Of course, sometimes competitors will follow each other’s policies, prices, or practices without an agreement of any sort. That is called conscious parallelism and is not an agreement in restraint of trade because there is no agreement. We don’t know whether there is an agreement here or the European Tour is merely following the PGA Tour in a round of conscious parallelism.

Remedies

A plaintiff prevailing on an antitrust claim has a right to treble damages, which is three times their actual damages, as well as attorney fees.

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Author: Molly Donovan

We recently released episode 2 of our “If I Were You” podcast. You can listen to this episode about minimum advertised prices here. Featuring Bona Law partner Steve Cernak. Or read our blog version now:

This Episode Is About: Minimum Advertised Pricing (MAP) Programs

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Authors:  Steven Cernak and Luis Blanquez

Section 8 of the Clayton Act prohibits certain interlocking directorates between competing corporations. But while the prohibition has been around since 1914, most antitrust lawyers pay little attention to it, partly because companies can quickly resolve any issues voluntarily. Recent comments by the new AAG Jonathan Kanter, however, hint that litigation might play a larger role in future Section 8 issues.

Clayton Act, Section 8 Basics

The prohibitions of Section 8, in its most recent form, can be simply stated: No person can simultaneously serve as an officer or director of competing corporations, subject to certain jurisdictional thresholds and de minimis exceptions. Truly understanding the prohibition, however, requires understanding all those italicized terms.

First, Section 8’s prohibition applies only if each corporation has “capital, surplus, and undivided profits,” or net worth, of $10M or more, as adjusted. The FTC is responsible for annually adjusting that threshold for inflation and usually announces the change early in the calendar year along with changes to the Hart-Scott-Rodino thresholds. Currently, the threshold is just over $41M.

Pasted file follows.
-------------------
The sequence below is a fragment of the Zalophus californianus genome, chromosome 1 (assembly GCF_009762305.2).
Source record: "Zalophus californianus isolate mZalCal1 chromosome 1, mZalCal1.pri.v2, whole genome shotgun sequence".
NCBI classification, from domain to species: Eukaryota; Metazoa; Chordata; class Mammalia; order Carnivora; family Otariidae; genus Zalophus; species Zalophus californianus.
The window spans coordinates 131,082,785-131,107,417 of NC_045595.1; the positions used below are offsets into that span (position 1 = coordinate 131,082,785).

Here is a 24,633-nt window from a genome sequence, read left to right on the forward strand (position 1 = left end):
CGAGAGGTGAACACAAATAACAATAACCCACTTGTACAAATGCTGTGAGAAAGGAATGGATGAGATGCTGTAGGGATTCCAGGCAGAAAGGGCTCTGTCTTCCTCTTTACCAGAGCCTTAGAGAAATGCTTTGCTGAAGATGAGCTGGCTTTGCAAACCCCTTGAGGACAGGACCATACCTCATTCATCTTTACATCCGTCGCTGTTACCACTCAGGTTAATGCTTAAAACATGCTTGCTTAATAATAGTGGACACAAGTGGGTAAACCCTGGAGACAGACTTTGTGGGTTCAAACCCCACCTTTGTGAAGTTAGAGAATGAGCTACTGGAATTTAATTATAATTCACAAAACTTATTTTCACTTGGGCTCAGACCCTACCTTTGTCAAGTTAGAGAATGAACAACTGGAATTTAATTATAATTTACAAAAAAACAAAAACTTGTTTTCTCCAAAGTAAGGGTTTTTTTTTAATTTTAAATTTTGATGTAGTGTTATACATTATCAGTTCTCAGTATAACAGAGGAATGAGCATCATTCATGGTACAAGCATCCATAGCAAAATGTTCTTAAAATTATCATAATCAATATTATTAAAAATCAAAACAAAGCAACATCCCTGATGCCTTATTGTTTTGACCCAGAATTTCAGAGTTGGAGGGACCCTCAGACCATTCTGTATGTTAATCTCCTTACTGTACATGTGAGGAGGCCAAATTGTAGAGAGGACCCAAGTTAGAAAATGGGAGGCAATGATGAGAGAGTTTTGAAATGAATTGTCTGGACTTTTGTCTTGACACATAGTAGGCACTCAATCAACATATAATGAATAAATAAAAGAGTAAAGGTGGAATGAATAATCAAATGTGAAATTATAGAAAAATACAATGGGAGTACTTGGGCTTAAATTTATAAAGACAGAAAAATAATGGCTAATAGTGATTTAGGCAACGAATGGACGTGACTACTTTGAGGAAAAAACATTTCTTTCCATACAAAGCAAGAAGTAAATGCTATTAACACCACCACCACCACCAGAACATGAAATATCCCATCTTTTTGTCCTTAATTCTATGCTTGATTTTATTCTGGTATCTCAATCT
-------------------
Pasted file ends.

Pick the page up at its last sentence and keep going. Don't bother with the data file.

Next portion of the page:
Section 8 provides an exception where the competitive sales of either or each of the corporations is de minimis. Specifically, no interlocks are prohibited if the competitive sales of 1) either corporation are less than $1M, as adjusted (currently about $4.1M); 2) either corporation are less than 2% of that corporation’s total sales; or 3) each corporation are less than 4% of that corporation’s total sales.

Originally, Section 8 applied only to directors of corporations; however, the 1990 amendments extended the coverage to officers, defined as those elected or chosen by the corporation’s Board. Despite the clear wording of the statute limiting it to officers and directors, courts have considered the possibility that Section 8 might apply when a corporation’s non-officer employee was to be appointed a director of a competitor corporation.

The language of Section 8 clearly applies to interlocks between competing corporations. An interlock between a corporation and a competing LLC would not be covered by the statutory language or the legislative history of the original statute or amendment. The FTC and DOJ have not explicitly weighed in on application to non-corporations, although the FTC’s implementing regulations for Hart-Scott-Rodino cover LLC explicitly as “non-corporate interests” different from corporations. Still, the spirit of Section 8 would seem to cover any such non-corporate interlock. Also, any corporate director who also serves a similar role for a competing LLC would face an increased risk of violating Sherman Act Section 1.